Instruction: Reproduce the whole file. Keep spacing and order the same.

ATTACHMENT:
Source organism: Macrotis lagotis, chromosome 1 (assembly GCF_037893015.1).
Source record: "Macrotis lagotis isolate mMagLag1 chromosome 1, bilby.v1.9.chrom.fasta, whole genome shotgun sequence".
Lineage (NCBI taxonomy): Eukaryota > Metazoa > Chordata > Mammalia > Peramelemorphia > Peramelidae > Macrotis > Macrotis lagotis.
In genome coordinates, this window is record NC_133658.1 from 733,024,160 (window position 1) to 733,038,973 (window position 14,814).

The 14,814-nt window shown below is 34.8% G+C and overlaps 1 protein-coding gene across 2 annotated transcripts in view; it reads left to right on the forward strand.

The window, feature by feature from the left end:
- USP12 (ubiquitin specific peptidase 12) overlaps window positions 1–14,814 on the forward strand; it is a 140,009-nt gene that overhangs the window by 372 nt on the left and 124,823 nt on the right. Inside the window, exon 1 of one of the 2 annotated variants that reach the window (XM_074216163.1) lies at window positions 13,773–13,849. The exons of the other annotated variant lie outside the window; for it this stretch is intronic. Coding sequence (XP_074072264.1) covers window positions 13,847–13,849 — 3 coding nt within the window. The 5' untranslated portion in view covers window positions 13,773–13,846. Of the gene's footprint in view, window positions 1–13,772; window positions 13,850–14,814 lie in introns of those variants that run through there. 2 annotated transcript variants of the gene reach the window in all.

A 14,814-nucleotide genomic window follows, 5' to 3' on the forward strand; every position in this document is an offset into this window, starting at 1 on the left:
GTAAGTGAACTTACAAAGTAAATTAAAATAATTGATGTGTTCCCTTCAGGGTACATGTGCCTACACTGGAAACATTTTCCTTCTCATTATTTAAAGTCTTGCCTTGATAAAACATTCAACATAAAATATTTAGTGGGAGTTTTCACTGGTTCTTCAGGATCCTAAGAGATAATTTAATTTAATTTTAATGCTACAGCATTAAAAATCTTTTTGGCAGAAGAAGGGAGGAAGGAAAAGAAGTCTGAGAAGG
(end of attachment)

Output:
Source organism: Macrotis lagotis, chromosome 1 (assembly GCF_037893015.1).
Source record: "Macrotis lagotis isolate mMagLag1 chromosome 1, bilby.v1.9.chrom.fasta, whole genome shotgun sequence".
Lineage (NCBI taxonomy): Eukaryota > Metazoa > Chordata > Mammalia > Peramelemorphia > Peramelidae > Macrotis > Macrotis lagotis.
In genome coordinates, this window is record NC_133658.1 from 733,024,160 (window position 1) to 733,038,973 (window position 14,814).

The 14,814-nt window shown below is 34.8% G+C and overlaps 1 protein-coding gene across 2 annotated transcripts in view; it reads left to right on the forward strand.

The window, feature by feature from the left end:
- USP12 (ubiquitin specific peptidase 12) overlaps window positions 1–14,814 on the forward strand; it is a 140,009-nt gene that overhangs the window by 372 nt on the left and 124,823 nt on the right. Inside the window, exon 1 of one of the 2 annotated variants that reach the window (XM_074216163.1) lies at window positions 13,773–13,849. The exons of the other annotated variant lie outside the window; for it this stretch is intronic. Coding sequence (XP_074072264.1) covers window positions 13,847–13,849 — 3 coding nt within the window. The 5' untranslated portion in view covers window positions 13,773–13,846. Of the gene's footprint in view, window positions 1–13,772; window positions 13,850–14,814 lie in introns of those variants that run through there. 2 annotated transcript variants of the gene reach the window in all.

A 14,814-nucleotide genomic window follows, 5' to 3' on the forward strand; every position in this document is an offset into this window, starting at 1 on the left:
GTAAGTGAACTTACAAAGTAAATTAAAATAATTGATGTGTTCCCTTCAGGGTACATGTGCCTACACTGGAAACATTTTCCTTCTCATTATTTAAAGTCTTGCCTTGATAAAACATTCAACATAAAATATTTAGTGGGAGTTTTCACTGGTTCTTCAGGATCCTAAGAGATAATTTAATTTAATTTTAATGCTACAGCATTAAAAATCTTTTTGGCAGAAGAAGGGAGGAAGGAAAAGAAGTCTGAGAAGG